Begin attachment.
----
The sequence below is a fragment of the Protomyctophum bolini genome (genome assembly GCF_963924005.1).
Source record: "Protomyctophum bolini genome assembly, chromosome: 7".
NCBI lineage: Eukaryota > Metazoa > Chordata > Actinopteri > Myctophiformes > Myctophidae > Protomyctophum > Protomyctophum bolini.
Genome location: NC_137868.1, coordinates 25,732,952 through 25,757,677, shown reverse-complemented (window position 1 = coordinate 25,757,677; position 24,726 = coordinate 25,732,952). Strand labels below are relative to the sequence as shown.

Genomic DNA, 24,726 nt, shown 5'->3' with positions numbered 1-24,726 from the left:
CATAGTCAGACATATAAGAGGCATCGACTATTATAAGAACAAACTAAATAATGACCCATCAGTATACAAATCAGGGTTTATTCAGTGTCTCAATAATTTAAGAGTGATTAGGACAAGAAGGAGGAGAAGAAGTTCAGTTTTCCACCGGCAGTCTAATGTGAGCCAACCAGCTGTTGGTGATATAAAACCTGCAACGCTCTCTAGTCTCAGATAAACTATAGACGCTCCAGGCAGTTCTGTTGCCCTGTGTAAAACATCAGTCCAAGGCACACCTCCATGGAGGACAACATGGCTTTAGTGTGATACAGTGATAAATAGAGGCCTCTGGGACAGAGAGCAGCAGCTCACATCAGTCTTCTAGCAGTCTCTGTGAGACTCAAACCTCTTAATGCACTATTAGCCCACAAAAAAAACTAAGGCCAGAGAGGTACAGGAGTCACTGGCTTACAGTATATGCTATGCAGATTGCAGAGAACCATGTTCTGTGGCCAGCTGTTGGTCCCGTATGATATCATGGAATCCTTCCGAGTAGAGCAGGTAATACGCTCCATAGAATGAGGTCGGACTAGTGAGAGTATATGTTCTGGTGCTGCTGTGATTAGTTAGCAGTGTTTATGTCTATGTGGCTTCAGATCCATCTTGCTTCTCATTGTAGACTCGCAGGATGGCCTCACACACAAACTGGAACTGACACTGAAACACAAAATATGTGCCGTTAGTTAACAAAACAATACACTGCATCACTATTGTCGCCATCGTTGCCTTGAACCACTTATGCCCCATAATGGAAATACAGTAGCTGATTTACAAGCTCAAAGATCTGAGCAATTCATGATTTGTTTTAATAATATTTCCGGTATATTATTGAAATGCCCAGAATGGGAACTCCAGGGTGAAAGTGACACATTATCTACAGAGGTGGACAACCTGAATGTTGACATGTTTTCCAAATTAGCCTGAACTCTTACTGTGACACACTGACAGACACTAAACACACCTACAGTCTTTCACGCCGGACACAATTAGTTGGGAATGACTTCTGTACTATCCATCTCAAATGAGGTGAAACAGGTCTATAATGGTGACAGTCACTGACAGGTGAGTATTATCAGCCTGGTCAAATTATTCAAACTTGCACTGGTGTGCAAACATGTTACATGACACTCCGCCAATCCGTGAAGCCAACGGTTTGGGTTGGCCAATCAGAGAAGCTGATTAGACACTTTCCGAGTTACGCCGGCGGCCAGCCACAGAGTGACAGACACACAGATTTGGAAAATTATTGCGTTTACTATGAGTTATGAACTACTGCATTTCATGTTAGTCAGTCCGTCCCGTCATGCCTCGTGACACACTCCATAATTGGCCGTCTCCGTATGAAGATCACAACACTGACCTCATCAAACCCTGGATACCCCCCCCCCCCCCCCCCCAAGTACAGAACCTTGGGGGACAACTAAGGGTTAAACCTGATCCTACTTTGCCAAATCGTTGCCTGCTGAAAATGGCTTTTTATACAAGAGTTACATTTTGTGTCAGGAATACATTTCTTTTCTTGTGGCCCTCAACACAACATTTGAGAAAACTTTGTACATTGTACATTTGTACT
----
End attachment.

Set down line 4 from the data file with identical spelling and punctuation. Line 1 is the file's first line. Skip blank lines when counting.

Genome location: NC_137868.1, coordinates 25,732,952 through 25,757,677, shown reverse-complemented (window position 1 = coordinate 25,757,677; position 24,726 = coordinate 25,732,952). Strand labels below are relative to the sequence as shown.